Tigers don't take advantage of risky strategy
Instead, Detroit is on the brink of elimination after a 7-3, 11-inning loss in Game 4 on Wednesday night.
MVP candidate Justin Verlander gives the Tigers their last chance to extend the best-of-seven series and pack their bags for another game on the road.
"You wouldn't rather have anybody out there other than Justin Verlander," Tigers manager Jim Leyland said. "If you win that game, all of a sudden it gets a little hairy again."
Texas manager Ron Washington chose to intentionally walk Miguel Cabrera with nobody on and one out in the eighth inning of a tied game. Thanks to a strong throw to home plate by Nelson Cruz the tactic worked wonderfully for the defending AL champions, who are up 3-1 in the series.
"It almost didn't," Washington said. "But we tried to pitch around Cabrera twice and he got us. So, this time I wasn't taking any chance and it almost came back and bit me."
It looked as if the Tigers were going to pounce on the rare opportunity when Victor Martinez followed with a single and Cabrera advanced to third.
But Delmon Young hit a fly to medium right field and Cruz unleashed a throw that was on target. Catcher Mike Napoli received the on-hop throw with plenty of time as Cabrera lumbered home from third base. Cabrera was out easily, barreling over Napoli to no avail.
Leyland didn't second-guess the decision by third base coach Gene Lamont to send Cabrera home.
"I thought it was a great decision," Leyland said. "If the throw is off line, he makes it."
Leyland also didn't question his choice of keeping the husky Cabrera in the game instead of using a quicker pinch-runner with 90 feet separating the Tigers from a 2-all tie in the ALCS.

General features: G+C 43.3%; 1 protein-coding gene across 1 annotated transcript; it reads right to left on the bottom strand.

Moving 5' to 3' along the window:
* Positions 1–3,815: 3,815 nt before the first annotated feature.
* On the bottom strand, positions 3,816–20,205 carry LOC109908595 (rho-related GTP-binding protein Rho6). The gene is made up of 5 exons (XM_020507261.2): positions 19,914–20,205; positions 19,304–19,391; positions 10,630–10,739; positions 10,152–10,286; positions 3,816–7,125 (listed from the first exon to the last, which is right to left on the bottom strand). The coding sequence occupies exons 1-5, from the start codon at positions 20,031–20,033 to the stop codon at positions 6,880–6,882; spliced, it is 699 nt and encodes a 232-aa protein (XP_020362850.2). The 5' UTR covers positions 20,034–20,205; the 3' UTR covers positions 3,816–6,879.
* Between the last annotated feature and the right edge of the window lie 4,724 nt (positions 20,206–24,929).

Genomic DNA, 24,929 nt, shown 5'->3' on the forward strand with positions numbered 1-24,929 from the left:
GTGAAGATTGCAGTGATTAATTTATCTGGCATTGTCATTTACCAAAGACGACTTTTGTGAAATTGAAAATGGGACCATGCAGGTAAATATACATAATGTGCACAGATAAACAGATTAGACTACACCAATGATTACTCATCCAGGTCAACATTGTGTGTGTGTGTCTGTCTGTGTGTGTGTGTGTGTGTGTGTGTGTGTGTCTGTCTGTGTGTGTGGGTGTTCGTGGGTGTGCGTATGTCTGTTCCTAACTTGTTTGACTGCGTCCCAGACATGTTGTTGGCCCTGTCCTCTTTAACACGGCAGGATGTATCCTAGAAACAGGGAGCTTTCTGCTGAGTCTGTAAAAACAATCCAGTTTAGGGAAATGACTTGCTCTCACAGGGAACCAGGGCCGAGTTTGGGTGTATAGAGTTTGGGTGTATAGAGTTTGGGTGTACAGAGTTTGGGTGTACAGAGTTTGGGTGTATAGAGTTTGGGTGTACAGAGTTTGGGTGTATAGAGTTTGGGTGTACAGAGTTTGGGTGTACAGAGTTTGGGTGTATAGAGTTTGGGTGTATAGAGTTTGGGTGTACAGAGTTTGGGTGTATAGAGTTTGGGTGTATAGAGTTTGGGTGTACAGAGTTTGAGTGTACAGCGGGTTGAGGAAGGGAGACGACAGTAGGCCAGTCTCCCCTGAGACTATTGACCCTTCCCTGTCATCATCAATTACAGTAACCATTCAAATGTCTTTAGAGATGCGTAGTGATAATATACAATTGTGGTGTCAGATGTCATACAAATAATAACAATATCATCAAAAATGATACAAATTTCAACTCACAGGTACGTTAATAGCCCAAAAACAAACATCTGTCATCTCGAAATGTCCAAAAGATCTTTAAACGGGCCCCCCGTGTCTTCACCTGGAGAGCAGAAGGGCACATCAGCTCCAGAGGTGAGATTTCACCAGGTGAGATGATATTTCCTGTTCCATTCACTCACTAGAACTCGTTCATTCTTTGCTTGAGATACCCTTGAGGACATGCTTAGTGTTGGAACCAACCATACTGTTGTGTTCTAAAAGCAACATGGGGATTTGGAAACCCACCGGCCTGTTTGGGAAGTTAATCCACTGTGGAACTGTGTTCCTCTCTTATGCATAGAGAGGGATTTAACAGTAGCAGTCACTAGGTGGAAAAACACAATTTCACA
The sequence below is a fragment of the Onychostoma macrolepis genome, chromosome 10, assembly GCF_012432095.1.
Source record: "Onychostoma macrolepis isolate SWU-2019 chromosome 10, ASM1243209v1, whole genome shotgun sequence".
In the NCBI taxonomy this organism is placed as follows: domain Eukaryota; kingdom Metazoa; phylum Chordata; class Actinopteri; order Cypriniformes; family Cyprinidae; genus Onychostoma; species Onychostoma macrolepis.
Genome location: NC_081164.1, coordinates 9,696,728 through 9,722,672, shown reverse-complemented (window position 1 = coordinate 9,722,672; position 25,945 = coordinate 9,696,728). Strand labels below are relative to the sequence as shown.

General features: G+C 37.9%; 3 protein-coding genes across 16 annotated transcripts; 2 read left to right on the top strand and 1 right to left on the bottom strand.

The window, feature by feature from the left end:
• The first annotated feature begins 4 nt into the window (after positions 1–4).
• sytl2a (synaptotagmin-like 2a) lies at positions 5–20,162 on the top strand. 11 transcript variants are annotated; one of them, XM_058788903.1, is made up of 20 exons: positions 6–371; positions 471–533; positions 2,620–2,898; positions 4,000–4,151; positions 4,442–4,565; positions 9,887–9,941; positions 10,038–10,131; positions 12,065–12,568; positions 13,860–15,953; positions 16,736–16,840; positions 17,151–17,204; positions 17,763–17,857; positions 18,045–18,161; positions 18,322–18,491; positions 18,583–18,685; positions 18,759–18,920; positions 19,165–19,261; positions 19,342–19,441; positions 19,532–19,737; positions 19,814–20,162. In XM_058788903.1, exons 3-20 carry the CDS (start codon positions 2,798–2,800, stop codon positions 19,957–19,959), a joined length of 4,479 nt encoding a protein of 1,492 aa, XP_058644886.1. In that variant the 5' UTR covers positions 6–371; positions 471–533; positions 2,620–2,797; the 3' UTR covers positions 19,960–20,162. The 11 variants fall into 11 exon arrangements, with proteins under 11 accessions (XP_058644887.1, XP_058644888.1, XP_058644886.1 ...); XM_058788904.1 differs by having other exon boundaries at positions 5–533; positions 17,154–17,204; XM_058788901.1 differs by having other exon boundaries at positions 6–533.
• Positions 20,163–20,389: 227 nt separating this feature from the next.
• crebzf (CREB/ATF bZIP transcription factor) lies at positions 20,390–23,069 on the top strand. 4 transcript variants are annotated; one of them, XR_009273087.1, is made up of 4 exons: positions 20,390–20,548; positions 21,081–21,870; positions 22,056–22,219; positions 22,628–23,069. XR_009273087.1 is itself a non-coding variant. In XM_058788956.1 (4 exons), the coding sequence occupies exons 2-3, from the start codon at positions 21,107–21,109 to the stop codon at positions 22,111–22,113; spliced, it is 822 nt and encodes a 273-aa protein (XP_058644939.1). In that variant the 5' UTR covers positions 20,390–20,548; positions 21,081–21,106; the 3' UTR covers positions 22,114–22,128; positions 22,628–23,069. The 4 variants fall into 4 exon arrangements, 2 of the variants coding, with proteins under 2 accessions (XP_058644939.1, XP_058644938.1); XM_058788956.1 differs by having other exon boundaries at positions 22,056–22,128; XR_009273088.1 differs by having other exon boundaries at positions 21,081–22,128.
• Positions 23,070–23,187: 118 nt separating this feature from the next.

"I don't know that anybody would have made it if he threw it on the money," Leyland said.
And, not many managers would've made the move Washington did with a playoff game hanging in the balance.
The last time a team intentionally walked the potential winning or tying run with nobody on and at least one out in the eighth inning or later in a playoff game was Oct. 22, 2009, according to STATS LLC.
That's when the Los Angeles Angels gave Yankees star Alex Rodriguez a free pass with two outs in the ninth inning and a one-run lead in Game 5 of the ALCS. It worked for the Angels, with some drama, when Nick Swisher hit an inning-ending pop up with the bases loaded.
Detroit's hopes now rest with Verlander, who will pitch in a game scheduled to start Thursday afternoon at home, against C.J. Wilson of the Rangers.
If Verlander helps the Tigers win, the series will shift to Texas. If not, the AL Central division champions will head to their offseason homes wondering what they could've done differently.
Leyland insisted he did the right thing by putting closer Jose Valverde in the 3-all game in the 10th inning, which he got out of perfectly and efficiently, and leaving him in for the 11th when Cruz hit a no-doubt, three-run homer to essentially seal the series-tilting victory.
Valverde has pitched more than one inning just twice this year, both times in the ALCS, with mixed results.
He gave up only one hit and one walk over two innings of the 11-inning loss in Game 2 and was tagged for four runs on three hits and a walk Wednesday.
What's clear, though, is Valverde struggles in non-save situations. He has a 6.83 ERA with five homers allowed in 29 such outings this year. And he has a 0.52 ERA with just two homers given up in 52 save opportunities, according to STATS LLC.
"Well, we were down two games to one -- you have to give it your best shot," Leyland explained. "That was our best shot.
"Hopefully the big guy (Verlander) can do it," Leyland said.